Sunday, March 12, 2017

Civil War Sunday - Does Anyone Know What Time it Is?

Today, Daylight Savings Time began in the United States.  

Is this really necessary?
 
At 2am today, most parts of the United States suddenly lost an hour.  The clocks moved to 3am, and we (except for night workers and late partiers) slept on.  In the mornings may of us felt disoriented as the sunshine outside did not match up to the sun. Now, as I write this close to 6pm in upstate New York, it looks like there is too much light out there.  I'll feel out of balance for another day or so, and I am not the only person.

In fact, more and more of us ask - why do we do this, anyway?

This is the day we in the United States (except in Arizona, Hawaii and some territories and possessions such as Puerto Rico and the U.S. Virgin Islands) go on Daylight Savings Time.  "Spring ahead, fall back" we remind ourselves. (We will get the "lost" hour back on the first Sunday in November.)

But never mind Daylight Savings Time.  Did you know there was a time when there were no standardized time zones in the United States?  And, that the Civil War was fought during that era?

As important as railroads were to the fighting of the Civil War, even the railroads hadn't yet found a way around coping with possibly up to 8,000 - yes, 8,000 - time zones in the United States. Local cities and towns set their own time, depending on the height of the sun in the sky to tell them when high noon was.  So, New York City might be on a different time than a city an hour away by train.  Just think of writing schedules, when every city had its own version of what time it was.

Each city and town having its own time worked when transportation was by walking or traveling by horse.  But, trains could run much faster.  And, I found something interesting online - a map from 1861, published two months after the Civil War began - something called "Lloyd's Americn Railroad Map, Showing the Whole Seat of War." 

On the map is a device called a Time Dial, which the railroads used to try to keep track of all those different local times, at least for 28 different cities.

Who said people in the 1860's weren't high tech?

Even the Civil War couldn't standardize time.  I had a brief taste of this kind of non-standardization for several years where my spouse and I traveled through Indiana on occasion.  Part of Indiana is on Eastern time. Part is on Central time.  Part was on Daylight time.  Part wasn't. 

Time wove back and forth and back and forth as we traveled from county to county. If we got out of your car to get gas, it was our best guess (in these days before Internet and cell phones) if we were on the same time as our last stop, an hour ahead, an hour behind, or even, the dreaded two hours behind.  (This situation was somewhat fixed in 2006).

Meanwhile, back to the 1800's. The railroads finally decided, in 1883, that they had had enough of local time. If the government wasn't going to standardize time, they would.  And so, on November 18, 1883, nearly twenty years after the Civil War ended, American and Canadian railroads started to use four standard time zones in the continental United States and Canada.  Municipalities and states followed.  And that is why we have "Standard" time zones even today.

Does your county or country go on Daylight Savings Time?
This was originally posted on March 9, 2014.  I made some minor changes.

14 comments:

  1. That's an interesting history of standardized time. As a software developer daylight savings time and the inconsistency between time zones gives me nightmares!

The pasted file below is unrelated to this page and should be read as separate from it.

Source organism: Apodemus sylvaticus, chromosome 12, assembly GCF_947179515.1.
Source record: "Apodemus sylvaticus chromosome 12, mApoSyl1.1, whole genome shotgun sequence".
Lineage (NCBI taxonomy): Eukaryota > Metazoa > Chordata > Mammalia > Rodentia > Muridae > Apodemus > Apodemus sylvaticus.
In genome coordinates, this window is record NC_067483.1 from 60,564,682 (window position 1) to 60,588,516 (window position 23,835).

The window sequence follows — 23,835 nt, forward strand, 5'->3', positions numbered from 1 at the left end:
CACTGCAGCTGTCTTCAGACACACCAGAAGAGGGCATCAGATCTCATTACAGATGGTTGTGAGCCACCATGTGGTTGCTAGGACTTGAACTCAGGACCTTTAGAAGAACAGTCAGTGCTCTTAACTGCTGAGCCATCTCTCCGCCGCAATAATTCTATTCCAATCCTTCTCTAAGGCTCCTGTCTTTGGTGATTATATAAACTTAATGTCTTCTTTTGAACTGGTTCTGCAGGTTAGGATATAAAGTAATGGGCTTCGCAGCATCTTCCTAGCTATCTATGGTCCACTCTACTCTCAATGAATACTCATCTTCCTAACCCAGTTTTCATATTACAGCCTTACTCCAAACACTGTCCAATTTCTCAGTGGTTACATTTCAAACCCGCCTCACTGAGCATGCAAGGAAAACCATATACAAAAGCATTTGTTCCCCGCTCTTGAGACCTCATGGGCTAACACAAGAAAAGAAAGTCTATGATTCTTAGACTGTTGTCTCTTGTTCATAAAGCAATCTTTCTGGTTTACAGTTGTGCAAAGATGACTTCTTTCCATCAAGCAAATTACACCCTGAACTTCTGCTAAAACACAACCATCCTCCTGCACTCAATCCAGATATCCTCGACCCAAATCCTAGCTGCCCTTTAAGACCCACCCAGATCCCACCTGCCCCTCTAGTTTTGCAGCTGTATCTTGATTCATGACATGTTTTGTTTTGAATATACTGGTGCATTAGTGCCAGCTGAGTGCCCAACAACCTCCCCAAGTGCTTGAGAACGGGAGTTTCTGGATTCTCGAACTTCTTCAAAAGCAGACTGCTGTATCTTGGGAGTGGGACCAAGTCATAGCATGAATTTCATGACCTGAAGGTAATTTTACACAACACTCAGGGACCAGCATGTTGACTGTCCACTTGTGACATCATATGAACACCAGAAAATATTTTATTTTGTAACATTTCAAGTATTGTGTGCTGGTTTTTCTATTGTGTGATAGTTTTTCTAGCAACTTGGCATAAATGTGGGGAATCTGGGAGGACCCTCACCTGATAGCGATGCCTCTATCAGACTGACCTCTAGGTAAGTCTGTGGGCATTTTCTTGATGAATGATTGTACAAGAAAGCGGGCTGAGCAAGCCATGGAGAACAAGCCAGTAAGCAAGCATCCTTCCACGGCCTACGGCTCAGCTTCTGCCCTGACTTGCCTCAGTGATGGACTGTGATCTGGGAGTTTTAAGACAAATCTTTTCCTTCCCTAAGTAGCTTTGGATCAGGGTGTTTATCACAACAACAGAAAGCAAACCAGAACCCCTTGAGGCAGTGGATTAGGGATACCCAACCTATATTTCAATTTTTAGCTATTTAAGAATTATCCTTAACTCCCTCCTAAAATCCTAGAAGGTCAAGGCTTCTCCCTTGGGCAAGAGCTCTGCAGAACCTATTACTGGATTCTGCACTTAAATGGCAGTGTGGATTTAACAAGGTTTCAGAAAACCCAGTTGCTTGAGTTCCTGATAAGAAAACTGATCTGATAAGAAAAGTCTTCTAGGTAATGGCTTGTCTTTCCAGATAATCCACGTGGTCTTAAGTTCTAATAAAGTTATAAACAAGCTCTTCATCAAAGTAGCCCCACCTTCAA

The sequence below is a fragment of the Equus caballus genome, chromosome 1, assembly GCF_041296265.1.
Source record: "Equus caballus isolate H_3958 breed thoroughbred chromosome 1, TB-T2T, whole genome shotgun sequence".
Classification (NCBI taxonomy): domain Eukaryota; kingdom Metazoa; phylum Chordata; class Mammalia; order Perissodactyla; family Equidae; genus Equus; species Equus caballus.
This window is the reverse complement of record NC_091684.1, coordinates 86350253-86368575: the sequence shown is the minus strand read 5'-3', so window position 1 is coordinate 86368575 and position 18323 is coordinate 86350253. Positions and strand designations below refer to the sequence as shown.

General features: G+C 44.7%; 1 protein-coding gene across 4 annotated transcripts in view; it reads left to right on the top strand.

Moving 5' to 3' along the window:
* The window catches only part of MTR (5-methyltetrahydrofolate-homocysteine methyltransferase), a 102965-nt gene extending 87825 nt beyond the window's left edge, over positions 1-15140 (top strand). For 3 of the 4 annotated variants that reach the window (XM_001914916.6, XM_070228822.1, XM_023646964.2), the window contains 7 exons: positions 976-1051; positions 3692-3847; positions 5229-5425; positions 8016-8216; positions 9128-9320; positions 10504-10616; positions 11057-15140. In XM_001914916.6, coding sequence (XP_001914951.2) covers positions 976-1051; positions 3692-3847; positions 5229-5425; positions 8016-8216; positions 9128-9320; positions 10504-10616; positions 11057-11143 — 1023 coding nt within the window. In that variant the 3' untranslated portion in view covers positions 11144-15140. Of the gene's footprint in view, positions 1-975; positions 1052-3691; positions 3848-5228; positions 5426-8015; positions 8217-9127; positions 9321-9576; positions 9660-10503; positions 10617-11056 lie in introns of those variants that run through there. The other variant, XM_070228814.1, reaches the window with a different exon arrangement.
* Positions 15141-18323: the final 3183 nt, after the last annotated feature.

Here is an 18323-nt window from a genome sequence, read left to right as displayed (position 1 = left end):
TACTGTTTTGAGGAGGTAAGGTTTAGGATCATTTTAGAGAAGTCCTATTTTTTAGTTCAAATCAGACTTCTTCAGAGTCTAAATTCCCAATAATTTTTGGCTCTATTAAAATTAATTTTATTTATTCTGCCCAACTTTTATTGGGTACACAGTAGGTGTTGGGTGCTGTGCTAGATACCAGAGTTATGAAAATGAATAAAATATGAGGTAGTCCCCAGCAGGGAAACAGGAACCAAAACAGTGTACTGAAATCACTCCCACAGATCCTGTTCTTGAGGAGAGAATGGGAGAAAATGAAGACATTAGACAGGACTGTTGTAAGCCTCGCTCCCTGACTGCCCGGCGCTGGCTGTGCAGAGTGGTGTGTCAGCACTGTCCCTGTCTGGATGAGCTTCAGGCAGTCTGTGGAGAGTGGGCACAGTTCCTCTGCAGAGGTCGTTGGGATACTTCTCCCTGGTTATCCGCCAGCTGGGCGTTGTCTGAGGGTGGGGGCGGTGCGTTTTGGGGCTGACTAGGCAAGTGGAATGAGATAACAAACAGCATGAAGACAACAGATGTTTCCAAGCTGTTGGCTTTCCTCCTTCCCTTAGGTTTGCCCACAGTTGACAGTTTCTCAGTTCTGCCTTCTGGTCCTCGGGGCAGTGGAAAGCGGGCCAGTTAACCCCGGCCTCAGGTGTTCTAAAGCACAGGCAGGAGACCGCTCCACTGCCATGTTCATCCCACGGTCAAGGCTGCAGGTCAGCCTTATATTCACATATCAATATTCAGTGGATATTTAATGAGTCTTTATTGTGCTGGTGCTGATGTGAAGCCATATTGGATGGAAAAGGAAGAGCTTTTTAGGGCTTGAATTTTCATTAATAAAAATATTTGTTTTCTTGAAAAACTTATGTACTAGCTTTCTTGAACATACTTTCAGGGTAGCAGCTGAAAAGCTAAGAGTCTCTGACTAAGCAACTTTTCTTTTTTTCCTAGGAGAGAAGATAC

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    1. I wonder if we will see daylight savings time disappear in the next few years, where we'll go on some kind of year round system. More and more, I think people are just tired of the twice a year switch.

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  2. Did you know that Michigan and Indiana have two time zones? I have harped on this issue so much I am sure folks want to stuff a sock in my mouth. We are all slaves to the clock. And for what purpose?

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    1. I think more and more people are agreeing with you. I must say, though, that I do enjoy light until almost 9pm during the summer. But, yes, there has to be "a better way".

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  3. Such an informative post, Alana. Loved travelling through history with you. Glad you shared so much with us.

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    1. Thank you. I love telling the stories of history.

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  4. Thank you for an informative post, Alana. It was great to know new things. :)

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  5. I didn't know that about the railroads. That had to have been complicated.

    We lost the hour Sunday. I don't like it the first week or so when I feel like I'm losing sleep, but I much prefer the extra daylight, so I think it's worth it.

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    1. If they ever do away with daylight time, I hope they "split the difference" and give us, perhaps, 1/2 extra hour in the evening. I love those late sunsets, too.

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  6. I knew the railroads made the time zones, but I didn't realize it took until 1883. Yikes.

    Daylight Saving doesn't bother me overly much. I know some people who hate it. My mother loves it. Hates going to Standard Time. I figure I'll adjust pretty quickly.

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    1. I know a lot of people who are lagged when the time changes come. For me, it takes about two days to fully adjust.

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